The Treasury Department said Monday it expects to borrow $932 billion in the first quarter, which is $353 billion higher than previously reported.
The decline was driven by a lower cash balance at the end of the last quarter and projections of lower receipts and higher spending.
The updated forecast includes an end-of-quarter cash balance of $500 billion.
The department is once again using extraordinary measures to stay under the debt ceiling that Congress has been unable to increase.
These measures allow the government to continue to issue bills and notes as scheduled in the near-$24 trillion Treasury market to replace old debt.
Tom Simmons, economist at Jefferies, said Treasury is able to boost borrowing in the first quarter as Treasury has gained access to the extraordinary measures and a paydown in the second quarter as the measures are exhausted.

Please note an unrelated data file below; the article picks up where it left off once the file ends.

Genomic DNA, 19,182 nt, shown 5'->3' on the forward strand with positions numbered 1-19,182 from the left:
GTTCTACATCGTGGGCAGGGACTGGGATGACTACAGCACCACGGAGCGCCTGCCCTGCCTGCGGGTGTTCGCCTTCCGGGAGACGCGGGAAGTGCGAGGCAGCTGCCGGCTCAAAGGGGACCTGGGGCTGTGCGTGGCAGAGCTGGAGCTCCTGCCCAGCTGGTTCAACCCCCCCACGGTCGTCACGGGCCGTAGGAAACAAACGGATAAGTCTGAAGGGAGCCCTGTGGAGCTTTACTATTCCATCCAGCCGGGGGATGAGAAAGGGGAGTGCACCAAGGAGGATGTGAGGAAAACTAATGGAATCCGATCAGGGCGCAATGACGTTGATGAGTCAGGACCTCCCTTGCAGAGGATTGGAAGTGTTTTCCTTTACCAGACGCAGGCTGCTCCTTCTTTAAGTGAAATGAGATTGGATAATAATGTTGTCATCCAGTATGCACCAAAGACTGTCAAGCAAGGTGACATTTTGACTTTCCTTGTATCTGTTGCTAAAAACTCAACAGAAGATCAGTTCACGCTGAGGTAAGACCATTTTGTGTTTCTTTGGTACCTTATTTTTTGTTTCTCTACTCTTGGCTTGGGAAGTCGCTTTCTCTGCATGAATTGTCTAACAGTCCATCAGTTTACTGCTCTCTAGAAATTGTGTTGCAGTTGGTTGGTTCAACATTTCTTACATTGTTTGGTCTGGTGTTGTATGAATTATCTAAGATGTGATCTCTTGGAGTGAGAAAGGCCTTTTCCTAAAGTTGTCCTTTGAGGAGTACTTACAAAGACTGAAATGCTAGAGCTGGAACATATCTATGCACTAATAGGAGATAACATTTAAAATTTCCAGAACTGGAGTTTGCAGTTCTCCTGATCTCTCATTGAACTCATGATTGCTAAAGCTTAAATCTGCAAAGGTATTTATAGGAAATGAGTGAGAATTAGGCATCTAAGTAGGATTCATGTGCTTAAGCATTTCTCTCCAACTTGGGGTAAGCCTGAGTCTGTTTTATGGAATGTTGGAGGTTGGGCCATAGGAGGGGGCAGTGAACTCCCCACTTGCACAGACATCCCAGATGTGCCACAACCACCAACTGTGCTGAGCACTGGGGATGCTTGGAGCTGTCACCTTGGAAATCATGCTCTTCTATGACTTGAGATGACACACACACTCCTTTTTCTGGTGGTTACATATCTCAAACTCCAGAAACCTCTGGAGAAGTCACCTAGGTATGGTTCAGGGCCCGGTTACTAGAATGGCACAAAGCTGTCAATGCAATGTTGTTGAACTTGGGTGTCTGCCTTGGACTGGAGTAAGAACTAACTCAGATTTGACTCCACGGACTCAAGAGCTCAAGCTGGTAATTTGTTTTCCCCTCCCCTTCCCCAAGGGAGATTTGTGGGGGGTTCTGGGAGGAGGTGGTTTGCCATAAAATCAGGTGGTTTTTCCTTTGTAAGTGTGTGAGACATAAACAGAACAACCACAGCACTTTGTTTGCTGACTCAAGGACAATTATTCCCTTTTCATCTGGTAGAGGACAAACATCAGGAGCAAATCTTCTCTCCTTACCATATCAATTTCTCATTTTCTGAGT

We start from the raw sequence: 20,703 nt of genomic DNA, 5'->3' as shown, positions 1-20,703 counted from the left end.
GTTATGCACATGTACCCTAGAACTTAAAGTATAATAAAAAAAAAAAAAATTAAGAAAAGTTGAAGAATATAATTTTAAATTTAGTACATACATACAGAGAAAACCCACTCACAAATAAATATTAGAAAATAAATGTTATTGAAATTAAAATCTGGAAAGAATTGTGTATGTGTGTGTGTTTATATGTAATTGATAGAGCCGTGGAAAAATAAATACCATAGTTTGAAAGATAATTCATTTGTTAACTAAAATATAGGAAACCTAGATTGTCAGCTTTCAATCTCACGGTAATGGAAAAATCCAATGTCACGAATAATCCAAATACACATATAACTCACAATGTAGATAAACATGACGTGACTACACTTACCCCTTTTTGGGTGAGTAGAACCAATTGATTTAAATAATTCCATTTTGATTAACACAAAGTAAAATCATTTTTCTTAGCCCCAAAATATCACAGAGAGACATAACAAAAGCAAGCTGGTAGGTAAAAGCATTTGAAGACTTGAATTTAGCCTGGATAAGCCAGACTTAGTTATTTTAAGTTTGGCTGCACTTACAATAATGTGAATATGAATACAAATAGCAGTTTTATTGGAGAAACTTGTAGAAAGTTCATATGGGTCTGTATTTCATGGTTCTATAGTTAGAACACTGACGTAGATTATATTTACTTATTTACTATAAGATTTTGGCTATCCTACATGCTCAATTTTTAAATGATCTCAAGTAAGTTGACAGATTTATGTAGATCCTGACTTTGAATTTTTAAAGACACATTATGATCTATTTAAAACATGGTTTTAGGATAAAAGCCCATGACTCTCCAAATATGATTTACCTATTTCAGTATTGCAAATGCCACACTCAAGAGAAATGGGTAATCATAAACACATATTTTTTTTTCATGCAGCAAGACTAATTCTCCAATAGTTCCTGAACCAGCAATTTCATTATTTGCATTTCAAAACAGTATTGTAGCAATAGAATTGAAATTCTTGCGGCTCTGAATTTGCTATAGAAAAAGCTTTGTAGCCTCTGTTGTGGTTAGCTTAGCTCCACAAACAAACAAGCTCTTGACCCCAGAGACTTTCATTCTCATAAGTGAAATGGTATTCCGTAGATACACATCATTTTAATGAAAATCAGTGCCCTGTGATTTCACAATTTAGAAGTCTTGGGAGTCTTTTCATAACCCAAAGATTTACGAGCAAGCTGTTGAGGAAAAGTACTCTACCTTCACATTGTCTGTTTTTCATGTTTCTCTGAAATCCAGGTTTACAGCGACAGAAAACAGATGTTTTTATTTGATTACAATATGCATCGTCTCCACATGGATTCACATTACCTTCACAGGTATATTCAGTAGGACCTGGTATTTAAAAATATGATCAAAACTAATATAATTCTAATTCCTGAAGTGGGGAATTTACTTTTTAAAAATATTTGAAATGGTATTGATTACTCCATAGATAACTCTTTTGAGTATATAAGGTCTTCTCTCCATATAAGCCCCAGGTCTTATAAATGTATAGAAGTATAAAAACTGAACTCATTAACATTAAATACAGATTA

Economists said that, in general, the debt ceiling handcuffs Treasury’s flexibility in their financing decisions this quarter.
Read: Why the debt-ceiling is already worrying stock and bond investors
Looking ahead to the second quarter, Treasury said it expects to borrow $278 billion in net marketable debt with a cash balance of $550 billion.
Treasury borrowed $373 in the fourth quarter and ended with a cash balance of $447 billion.
Additional financing details related to the Treasury’s quarterly refunding will be released at 8:30 a.m. Eastern on Wednesday. The Treasury will announce details of a package of 3-year notes
and 30-year bonds